"FOR COUGHS AND COLDS take three to five drops of GRANDMA COLLER'S BALSAM on a little sugar before retiring. For Pain in the lungs or Bronchitis make a plaster of GRANDMA COLLER'S BALSAM and apply over the pain.
"FOR CUTS AND WOUNDS apply a plaster made of GRANDMA COLLER'S BALSAM TO CUT OR WOUND AND BIND IT ON.
"NO FAMILY CAN AFFORD TO BE WITHOUT GRANDMA COLLER'S BALSAM. ORDER TODAY. Read the following testimonials from responsible people who will gladly answer any inquiry you wish to make if you will include a self-addressed stamped envelope.
"ONE DOLLAR ($1.00) per bottle. Enough to last the ordinary family for a year.
"IF GRANDMA COLLER'S BALSAM DOES NOT DO JUST AS WE SAY, AND IF YOU ARE NOT BENEFITED BY USING IT AFTER FOLLOWING OUR INSTRUCTIONS, WE WILL GLADLY RETURN YOUR MONEY UPON RECEIPT OF THE BOTTLE OF BALSAM.
"The Grandma Coller's Balsam Company, 112-116 South Mechanic Street, Jackson, Michigan.
"We have the original of each of the following letters in our office, and will gladly show them to any one, or any of the writers of the letters will gladly write you personally if you will enclose a self-addressed stamped envelope.
"Jackson, Mich., 12-28-'14. "I desire to go on record as a user of GRANDMA COLLER'S BALSAM, and wish to say that it has proven much better than you recommended, and I cannot say enough for it and praise it enough.
"It was necessary for me to use crutches for most of the time for three years on account of Rheumatism, and now after using one bottle of your GRANDMA COLLER'S BALSAM I have discarded my crutches and walk any where and do my own work.
"I can sincerely recommend it to all others afflicted as I was, and trust that allthose so afflicted will use it.
Very truly yours, (Signed) Mrs. Dennis Vanes, 307 Tyson Street.
"For a number of years I have been bothered with rheumatism. I have used different remedies with no relief. I heard of GRANDMA COLLER'S BALSAM and decided to give it a trial, and have had great relief. (Signed) Geo. W. Rauch, 432 Clinton Street."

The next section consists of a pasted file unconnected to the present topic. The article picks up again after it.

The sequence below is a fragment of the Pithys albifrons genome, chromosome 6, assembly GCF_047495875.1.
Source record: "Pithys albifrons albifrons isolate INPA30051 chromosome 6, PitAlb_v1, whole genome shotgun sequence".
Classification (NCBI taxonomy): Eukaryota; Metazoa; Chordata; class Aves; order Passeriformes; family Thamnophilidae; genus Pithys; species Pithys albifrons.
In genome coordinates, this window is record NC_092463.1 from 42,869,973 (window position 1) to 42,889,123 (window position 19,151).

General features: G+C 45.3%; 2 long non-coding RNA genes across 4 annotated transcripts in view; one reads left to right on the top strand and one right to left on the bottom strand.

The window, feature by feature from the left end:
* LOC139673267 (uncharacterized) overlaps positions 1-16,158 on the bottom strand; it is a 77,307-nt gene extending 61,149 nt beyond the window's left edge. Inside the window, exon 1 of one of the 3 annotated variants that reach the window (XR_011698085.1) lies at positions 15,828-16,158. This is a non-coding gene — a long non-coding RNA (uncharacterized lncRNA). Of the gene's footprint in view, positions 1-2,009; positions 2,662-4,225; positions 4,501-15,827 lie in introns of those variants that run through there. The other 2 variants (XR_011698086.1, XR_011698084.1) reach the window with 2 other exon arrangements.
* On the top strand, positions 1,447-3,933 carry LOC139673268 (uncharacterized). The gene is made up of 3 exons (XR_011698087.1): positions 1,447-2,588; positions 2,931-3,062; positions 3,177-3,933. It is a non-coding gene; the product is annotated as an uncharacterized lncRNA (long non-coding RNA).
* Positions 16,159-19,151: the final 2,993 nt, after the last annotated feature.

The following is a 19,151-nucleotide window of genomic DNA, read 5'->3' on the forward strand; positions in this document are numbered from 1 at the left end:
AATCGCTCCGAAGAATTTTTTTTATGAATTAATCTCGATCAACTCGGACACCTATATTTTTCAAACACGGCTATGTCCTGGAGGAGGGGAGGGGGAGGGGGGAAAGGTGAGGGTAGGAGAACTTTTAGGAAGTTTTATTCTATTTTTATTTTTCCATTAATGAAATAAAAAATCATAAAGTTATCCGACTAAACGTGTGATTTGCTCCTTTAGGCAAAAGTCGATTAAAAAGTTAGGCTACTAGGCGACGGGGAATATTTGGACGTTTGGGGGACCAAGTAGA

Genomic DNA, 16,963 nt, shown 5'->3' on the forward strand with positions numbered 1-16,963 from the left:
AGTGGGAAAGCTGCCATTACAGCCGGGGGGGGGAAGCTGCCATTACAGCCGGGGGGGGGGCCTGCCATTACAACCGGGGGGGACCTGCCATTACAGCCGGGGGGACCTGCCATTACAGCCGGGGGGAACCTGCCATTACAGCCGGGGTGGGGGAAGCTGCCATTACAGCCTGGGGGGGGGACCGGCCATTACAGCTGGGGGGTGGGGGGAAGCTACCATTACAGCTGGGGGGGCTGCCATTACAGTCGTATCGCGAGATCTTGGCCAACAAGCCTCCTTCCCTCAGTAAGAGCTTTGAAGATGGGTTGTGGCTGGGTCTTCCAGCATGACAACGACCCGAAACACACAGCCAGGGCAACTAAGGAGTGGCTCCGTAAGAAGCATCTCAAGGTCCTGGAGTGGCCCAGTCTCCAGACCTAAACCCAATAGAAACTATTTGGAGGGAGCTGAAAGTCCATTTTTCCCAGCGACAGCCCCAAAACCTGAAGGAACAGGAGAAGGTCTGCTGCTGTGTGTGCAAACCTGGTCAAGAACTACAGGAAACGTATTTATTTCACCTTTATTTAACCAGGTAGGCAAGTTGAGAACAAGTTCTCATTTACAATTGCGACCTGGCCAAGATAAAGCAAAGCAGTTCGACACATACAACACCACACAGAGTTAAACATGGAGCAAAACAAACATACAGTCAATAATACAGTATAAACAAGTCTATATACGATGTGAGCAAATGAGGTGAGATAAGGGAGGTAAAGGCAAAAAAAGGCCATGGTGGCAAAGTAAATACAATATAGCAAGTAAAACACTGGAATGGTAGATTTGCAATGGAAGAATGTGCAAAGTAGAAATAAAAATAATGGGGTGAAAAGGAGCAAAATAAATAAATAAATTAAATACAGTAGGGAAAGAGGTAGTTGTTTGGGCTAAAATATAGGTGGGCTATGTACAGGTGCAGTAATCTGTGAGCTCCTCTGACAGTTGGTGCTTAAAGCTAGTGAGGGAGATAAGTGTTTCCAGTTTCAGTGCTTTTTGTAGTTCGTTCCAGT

Richart Family Notes, letter of 20 Nov 1950: your grandmother, Amanda, lived with her son Dr. Granville and family in Brookings for a while, along with Sarah, her daughter and a sister of Granville.
Currell, Biddle Family Notes, Obituary newspaper clipping, Brookings, SD: "Mrs. Amanda M. Coller died at the home of her son in this city Monday morning, Oct. 15th, 1900. Mrs. Coller was born in Pennsylvania in 1827, but has spent the most of her life in Michigan, residing near Union City. The lady came to Brookings in May, 1899, and has since made her home with Dr. and Mrs. G. J. Coller. She has been failing in health for some years and her advanced age rendered complete recovery practically an impossibility, although up to July last she was enjoying fairly good health for one of her years. Since July her decline has been rapid and on Monday morning she passed quietly and peacefully away. The funeral was held from the Coller home on Tuesday afternoon and the brief sevice conducted by Rev. W. M. Jennings of the First Presbyterian church. The remains were borne and laid to rest in Greenwood cemetery. Mrs. Coller was the mother of six children, five sons and one daughter, all of whom survive her. Three sons reside in Michigan and Dr. G. J. Coller, C. R. Coller, and the daughter, Mrs. Sarah Collins, are at present living in Brookings.
Amanda Richart was born in Pennsylvania and was 43 years old according to information taken in the Michigan 1870 census.
Noted events in her life were:
1. Occupation: Housekeeper, 1880, Newton, Calhoun County, Michigan. 13
2. Alt. Birth, 1827. This year is from "Descendants of Israel Biddle" provided by Karen Coller Curell.
Amanda married James Losey Coller, son of Jesse Brace Coller and Sarah Losey, in 1847. (James Losey Coller was born on 11 Nov 1821 in Conesus, Livingston County, New York,9 died on 18 Sep 1864 in Lenawee County, Michigan 10 and was buried in Aten-Hendershot Cemetery, Lenawee County, Michigan.)